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Germany

Christian Wulff sworn in as Germany's new president

Christian Wulff has taken the oath of office in Berlin as Germany's 10th president. The inauguration of the new head of state comes as Chancellor Angela Merkel's coalition government faces decreasing approval ratings.

German president-elect, Christian Wulff

Wulff was sworn in before the upper and lower houses of parliament on Friday

Germany's new president was sworn in on Friday, two days after Christian Wulff was elected by the Federal Convention.

Wulff, who belongs to Chancellor Angela Merkel's Christian Democrats, was victorious in Wednesday's grueling three-round, nine-hour-long election, after being expected to sail into office with a comfortable majority in the first round.

He defeated the opposition Social Democrats' and Green Party's candidate, Joachim Gauck, by taking 625 votes - and an absolute majority - in the third and final round of voting.

German Chancellor Angela Merkel and Foreign Minister Guido Westerwelle

Well over half the population sees the current coalition collapsing 'soon'

Major setback for struggling government

According to the results released Friday of a poll commissioned by German public broadcaster, ARD, more than two-thirds of Germans expect Wulff to be a "good" president.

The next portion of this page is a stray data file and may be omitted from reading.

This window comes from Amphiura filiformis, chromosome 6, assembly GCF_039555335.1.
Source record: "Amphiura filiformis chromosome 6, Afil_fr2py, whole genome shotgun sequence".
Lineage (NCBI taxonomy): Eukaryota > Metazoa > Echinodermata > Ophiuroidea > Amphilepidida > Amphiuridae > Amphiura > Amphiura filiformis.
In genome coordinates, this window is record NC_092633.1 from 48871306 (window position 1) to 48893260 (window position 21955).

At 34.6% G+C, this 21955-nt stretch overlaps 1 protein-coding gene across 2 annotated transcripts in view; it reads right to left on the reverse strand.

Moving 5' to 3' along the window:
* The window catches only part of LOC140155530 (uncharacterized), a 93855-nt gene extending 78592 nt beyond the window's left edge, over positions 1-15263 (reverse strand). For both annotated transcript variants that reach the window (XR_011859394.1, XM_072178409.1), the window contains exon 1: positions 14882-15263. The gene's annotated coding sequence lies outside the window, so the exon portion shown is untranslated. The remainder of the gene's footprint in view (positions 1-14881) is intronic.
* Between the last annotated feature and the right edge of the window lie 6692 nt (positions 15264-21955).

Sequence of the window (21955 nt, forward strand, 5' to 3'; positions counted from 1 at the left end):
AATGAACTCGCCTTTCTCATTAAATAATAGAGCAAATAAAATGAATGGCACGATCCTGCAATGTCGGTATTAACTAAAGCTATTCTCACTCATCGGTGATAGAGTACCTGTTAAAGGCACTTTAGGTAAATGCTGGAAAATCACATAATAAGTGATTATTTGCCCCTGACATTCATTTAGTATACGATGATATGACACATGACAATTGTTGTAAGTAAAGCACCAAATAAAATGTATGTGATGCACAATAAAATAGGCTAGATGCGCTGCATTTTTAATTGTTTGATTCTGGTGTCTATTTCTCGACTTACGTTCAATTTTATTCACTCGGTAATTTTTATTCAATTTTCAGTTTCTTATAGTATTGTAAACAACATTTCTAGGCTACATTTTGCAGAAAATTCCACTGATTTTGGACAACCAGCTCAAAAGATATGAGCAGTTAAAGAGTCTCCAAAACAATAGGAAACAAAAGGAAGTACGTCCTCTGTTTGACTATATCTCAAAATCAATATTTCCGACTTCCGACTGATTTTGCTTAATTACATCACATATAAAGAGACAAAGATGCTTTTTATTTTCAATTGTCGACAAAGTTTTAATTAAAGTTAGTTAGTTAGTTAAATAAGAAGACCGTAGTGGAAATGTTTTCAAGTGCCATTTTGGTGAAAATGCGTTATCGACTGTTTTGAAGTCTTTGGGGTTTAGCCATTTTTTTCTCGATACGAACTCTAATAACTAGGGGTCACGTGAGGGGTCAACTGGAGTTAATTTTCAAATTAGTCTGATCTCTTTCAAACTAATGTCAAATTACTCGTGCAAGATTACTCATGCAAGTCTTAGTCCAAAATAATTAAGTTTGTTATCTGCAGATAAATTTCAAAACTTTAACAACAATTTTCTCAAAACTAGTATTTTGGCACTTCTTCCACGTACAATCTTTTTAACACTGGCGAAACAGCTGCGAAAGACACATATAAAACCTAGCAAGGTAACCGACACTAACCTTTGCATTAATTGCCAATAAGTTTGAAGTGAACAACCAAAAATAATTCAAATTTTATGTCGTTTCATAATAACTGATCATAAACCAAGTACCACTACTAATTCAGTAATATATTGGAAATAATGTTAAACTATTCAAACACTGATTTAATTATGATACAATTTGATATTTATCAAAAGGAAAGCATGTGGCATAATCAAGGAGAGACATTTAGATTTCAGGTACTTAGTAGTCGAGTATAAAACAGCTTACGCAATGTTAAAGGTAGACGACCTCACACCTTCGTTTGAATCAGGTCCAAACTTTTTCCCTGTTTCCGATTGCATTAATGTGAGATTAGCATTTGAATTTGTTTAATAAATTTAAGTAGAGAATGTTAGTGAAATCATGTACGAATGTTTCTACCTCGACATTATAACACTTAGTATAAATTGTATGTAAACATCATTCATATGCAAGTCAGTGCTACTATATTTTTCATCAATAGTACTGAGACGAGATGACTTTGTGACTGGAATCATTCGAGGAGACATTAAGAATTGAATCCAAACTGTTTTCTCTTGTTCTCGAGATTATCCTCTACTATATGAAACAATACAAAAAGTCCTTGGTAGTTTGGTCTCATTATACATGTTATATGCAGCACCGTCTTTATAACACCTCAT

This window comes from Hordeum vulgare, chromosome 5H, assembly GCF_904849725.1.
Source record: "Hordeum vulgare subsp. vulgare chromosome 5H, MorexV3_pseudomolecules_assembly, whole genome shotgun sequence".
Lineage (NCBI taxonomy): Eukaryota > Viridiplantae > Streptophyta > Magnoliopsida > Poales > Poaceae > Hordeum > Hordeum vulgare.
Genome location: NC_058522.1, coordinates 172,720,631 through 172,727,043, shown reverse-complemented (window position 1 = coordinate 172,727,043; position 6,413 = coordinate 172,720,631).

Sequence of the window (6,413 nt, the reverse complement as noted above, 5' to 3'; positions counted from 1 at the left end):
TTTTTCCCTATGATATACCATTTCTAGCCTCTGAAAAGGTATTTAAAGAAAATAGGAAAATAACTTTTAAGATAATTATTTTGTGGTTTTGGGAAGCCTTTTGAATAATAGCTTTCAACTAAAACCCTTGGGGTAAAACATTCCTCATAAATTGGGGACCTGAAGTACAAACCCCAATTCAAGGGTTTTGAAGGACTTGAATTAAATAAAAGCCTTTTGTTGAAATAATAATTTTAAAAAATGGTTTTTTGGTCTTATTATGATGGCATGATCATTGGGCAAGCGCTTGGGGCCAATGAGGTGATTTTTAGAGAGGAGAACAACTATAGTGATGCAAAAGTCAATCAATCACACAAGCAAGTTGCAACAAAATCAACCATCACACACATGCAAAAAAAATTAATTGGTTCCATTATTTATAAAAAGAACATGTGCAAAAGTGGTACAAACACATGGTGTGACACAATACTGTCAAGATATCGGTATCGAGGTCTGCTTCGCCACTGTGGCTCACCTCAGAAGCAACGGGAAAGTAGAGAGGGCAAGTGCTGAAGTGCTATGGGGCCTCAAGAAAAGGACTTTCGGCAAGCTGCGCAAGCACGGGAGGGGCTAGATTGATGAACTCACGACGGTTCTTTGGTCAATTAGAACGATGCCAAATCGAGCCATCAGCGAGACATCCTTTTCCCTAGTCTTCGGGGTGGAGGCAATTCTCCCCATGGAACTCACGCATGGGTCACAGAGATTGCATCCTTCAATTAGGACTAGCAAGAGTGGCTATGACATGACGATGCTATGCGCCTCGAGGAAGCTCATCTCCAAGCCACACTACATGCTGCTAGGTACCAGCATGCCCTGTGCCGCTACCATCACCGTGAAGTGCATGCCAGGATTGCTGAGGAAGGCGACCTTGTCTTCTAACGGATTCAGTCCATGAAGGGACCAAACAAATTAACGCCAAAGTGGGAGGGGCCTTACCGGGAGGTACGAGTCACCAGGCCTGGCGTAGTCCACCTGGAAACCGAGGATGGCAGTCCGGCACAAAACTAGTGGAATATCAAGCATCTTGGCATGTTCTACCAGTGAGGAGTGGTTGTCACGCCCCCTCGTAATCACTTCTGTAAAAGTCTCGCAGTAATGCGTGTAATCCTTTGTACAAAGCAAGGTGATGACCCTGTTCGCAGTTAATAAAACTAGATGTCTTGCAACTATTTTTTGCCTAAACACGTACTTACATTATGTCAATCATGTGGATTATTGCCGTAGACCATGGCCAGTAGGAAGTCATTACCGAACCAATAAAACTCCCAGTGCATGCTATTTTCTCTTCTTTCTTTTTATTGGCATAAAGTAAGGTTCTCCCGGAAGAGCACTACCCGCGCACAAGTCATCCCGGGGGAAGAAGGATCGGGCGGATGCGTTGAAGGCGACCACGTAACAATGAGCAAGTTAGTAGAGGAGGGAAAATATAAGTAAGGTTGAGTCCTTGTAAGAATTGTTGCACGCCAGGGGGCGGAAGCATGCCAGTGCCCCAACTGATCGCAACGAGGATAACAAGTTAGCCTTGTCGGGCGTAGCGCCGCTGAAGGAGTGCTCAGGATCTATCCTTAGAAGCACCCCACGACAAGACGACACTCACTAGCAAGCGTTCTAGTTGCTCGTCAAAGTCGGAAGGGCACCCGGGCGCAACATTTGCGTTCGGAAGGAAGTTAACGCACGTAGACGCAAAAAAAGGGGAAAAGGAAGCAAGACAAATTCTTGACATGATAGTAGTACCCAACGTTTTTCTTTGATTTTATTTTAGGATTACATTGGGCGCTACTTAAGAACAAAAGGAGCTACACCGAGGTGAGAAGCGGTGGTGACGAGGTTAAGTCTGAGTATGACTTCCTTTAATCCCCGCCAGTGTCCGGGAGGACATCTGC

Of the over thousand Germans polled, just 13 percent said he wouldn't be able to perform the tasks required of him well.

Though the survey suggests that Germans are in support of Wulff, it also indicates that the population is deeply dissatisfied with the performance of the current coalition government of Merkel's Christian Democrats and the liberal Free Democrats.

Almost 70 percent described Wulff's inability to obtain an absolute majority in the first round of voting on Wednesday as a "disgrace" and a signal of Merkel's poor governing abilities.

Less than one-third of those polled said Wulff's taking office would help the government regain control of the present situation.

Over 60 percent of the Germans asked said it wouldn't "take long" before the coalition would fall apart, prompting fresh elections.

Author: Gabriel Borrud (AP/dpa)
Editor: Chuck Penfold

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